We weren’t surprised that Jenna Hornstock’s responses to the 2018 Presidential Honoree Q&A included a multimodal transportation menu: bike, train, walk. This recipient of an Hon. AIA|LA—which will be bestowed her at the AIA|LA Design Awards this October 30—is Metro’s Executive Officer, Transit Oriented Communities. But Hornstock’s responses also incorporated an “insanely delicious snake dog.” To find out how she got there from here, step into the interview below.
AIA|LA: Favorite place to eat in Los Angeles.
Jenna Hornstock, Hon. AIA|LA: Baco Mercat…in particular I like to use Bike Share to get there from Union Station, makes for a great lunch getaway! Or it’s a great place to have dinner before seeing some music down the street at the Regent Theater.
(Celebrate Jenna Hornstock, Hon. AIA|LA at the 2018 Design Awards Ceremony + Party. Here’s how.)
Dream Commission. What current site, project, or building in Los Angeles would you reconceive? Why and how?
I would love to continue the work we started at Metro, with the redevelopment and reinvigoration of Los Angeles Union Station. I had the privilege of acting as Metro’s project manager for the Union Station Master Plan, and working with world class architects on that project. As Metro continues to work toward realizing a world class transit facility and destination at LAUS, I want to stay involved in that process. My team will eventually oversee procurement and selection of a master commercial developer and that will be a dream project.
Okay, a commission or project that you’ve done. Tell us a story about it that we don’t already know.
There are so many stories from my days at CRA/LA (the Community Redevelopment Agency of the City of Los Angeles). Redevelopment can be really messy and complicated work but it led to so many great things. One project near and dear to my heart was working closely with the California Hospital Medical Center Foundation to develop the Hope Street Margolis Family Center.
I worked on that project for about 6 years, and did everything from negotiate and execute a land swap to assemble adjacent properties to hiring a team to do a feasibility study to see if the constrained site could fit all of the needs of the hospital foundation to working on the agreements that transferred the land to the medical center so that they could build the facility – along with predevelopment funding.
One of the hardest things was working through agreements for a relatively small $200,000 Prop K grant that had so many strings attached – that should have been much simpler!
The team at the CHMC Foundation were so dedicated to the vision of serving low income families in the area and so great to work with. I went through an entire pregnancy and my son was at the groundbreaking when he was 4 years old! That center provides childcare to low income families, English literacy classes, primary health services and a host of other programs to support wellness. It provides needed recreational space in a constrained urban environment – they managed to fit a basketball court on the site using those challenging Prop K funds…and the building is a great, fun design that involved the kids at the facility in its development. It is often hard to quantify and showcase how deep a role the public sector plays in these complicated projects, and it’s those kinds of outcomes that make me really proud and committed to keep at it.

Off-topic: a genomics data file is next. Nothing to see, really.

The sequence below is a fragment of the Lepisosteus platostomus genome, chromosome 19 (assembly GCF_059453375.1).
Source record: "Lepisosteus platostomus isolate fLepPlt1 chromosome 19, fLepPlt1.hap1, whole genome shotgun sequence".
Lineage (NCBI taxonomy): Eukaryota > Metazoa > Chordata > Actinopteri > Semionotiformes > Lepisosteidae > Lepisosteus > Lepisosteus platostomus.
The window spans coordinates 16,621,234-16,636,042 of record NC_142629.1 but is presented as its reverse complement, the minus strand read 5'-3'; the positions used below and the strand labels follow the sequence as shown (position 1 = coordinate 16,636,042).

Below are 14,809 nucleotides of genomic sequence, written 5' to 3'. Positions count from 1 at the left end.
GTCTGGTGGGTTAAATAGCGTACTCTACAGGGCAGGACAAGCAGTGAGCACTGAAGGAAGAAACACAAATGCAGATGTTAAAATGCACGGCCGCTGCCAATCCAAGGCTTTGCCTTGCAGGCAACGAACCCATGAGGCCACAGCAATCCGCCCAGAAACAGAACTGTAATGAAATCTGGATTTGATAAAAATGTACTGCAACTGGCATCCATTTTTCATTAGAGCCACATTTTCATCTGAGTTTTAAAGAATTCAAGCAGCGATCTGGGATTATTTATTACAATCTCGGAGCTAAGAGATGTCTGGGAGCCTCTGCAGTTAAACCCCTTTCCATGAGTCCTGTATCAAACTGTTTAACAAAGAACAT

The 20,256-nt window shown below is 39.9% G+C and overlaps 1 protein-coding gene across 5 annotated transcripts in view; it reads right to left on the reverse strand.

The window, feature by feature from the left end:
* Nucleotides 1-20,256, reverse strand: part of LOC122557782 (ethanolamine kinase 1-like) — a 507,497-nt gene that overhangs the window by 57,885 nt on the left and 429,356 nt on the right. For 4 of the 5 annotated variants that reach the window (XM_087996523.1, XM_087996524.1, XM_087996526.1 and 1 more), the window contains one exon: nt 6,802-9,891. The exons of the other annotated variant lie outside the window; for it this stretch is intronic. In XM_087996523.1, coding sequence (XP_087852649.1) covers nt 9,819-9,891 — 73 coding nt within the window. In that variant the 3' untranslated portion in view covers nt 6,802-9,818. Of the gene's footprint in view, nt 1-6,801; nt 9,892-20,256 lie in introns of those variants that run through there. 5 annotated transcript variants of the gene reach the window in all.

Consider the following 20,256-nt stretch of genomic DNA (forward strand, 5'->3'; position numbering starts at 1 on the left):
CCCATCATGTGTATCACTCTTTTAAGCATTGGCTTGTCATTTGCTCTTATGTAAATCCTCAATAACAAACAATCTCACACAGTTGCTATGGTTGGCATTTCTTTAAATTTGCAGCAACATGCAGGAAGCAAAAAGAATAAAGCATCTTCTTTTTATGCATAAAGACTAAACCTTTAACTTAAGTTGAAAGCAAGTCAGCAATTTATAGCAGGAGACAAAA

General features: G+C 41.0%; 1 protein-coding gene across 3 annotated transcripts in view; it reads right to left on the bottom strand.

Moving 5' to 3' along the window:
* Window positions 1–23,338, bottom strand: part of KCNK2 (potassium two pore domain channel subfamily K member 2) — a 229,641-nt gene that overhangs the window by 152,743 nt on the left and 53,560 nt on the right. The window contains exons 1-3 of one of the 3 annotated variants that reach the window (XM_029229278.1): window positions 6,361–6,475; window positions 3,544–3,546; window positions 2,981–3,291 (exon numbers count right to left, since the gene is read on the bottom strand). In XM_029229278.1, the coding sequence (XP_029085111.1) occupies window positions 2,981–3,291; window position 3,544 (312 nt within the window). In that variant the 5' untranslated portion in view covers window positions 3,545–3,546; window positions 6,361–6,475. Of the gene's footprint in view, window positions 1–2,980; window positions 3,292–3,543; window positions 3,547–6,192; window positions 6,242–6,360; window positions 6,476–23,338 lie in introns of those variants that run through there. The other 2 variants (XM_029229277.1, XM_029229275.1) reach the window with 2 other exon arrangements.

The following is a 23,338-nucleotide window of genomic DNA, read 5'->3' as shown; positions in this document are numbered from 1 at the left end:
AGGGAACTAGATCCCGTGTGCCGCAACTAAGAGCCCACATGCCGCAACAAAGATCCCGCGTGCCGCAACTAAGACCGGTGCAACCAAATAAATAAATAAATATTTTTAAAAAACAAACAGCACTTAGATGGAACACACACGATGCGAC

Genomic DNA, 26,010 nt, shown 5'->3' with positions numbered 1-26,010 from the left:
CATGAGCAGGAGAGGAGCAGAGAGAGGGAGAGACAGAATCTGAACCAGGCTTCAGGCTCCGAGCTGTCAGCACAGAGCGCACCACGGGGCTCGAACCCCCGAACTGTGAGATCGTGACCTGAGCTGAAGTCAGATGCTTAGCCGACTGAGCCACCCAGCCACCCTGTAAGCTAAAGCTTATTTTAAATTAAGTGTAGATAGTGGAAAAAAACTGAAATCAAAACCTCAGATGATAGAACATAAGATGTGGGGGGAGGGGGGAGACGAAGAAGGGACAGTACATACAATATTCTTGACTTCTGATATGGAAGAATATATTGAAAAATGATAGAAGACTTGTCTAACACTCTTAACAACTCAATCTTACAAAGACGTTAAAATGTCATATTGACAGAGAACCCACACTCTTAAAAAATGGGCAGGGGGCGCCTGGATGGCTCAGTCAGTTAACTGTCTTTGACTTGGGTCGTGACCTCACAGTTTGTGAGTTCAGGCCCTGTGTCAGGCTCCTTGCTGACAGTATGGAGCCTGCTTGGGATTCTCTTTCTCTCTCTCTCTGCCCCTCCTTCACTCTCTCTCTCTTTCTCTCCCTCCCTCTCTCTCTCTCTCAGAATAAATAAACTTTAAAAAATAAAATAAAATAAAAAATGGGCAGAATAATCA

If you had four hours off and could spend it anywhere in Los Angeles, where would it be?
There is a walk/hike/eat adventure that I have done with my son and sometimes a group of other parents and kids. Starting at the western entrance to Griffith Park, you can walk north from Los Feliz Blvd up Fern Dell Drive. You pass through tree canopies and less than a mile up you come to the Trails Café. There you sit on hay bales and have coffee, fresh made pastries and the insanely delicious snake dog, a hot dog wrapped in a fresh-baked biscuit. We then cross over to the playground where the kids run around in the ravines and use the playground and I hang out and chat with friends. When we are ready, we do a short hike – all uphill – to the Griffith Park observatory. Its about 30 minutes. If you are hungry again you can get great food at the café there, or you can go into the Observatory. Eventually you hike down, chasing the kids. This part of LA feels like a secret oasis – it’s not usually that crowded and it is hidden away. You forget that you are in the middle of the City.
Been to the Design Awards before? Tells us about moment that stands out, whether it’s inspirational, behind-the-scenes, or lighthearted.
I have been twice, when I was a Public Director for AIA/LA. What stood out for me, and continues to stand out, is the talent, passion and dedication of the professionals in the AIA/LA, their love of Los Angeles and commitment to the built environment, civic engagement and making a difference. I felt honored to be part of the leadership team representing this organization and even more so that I am being given this design award.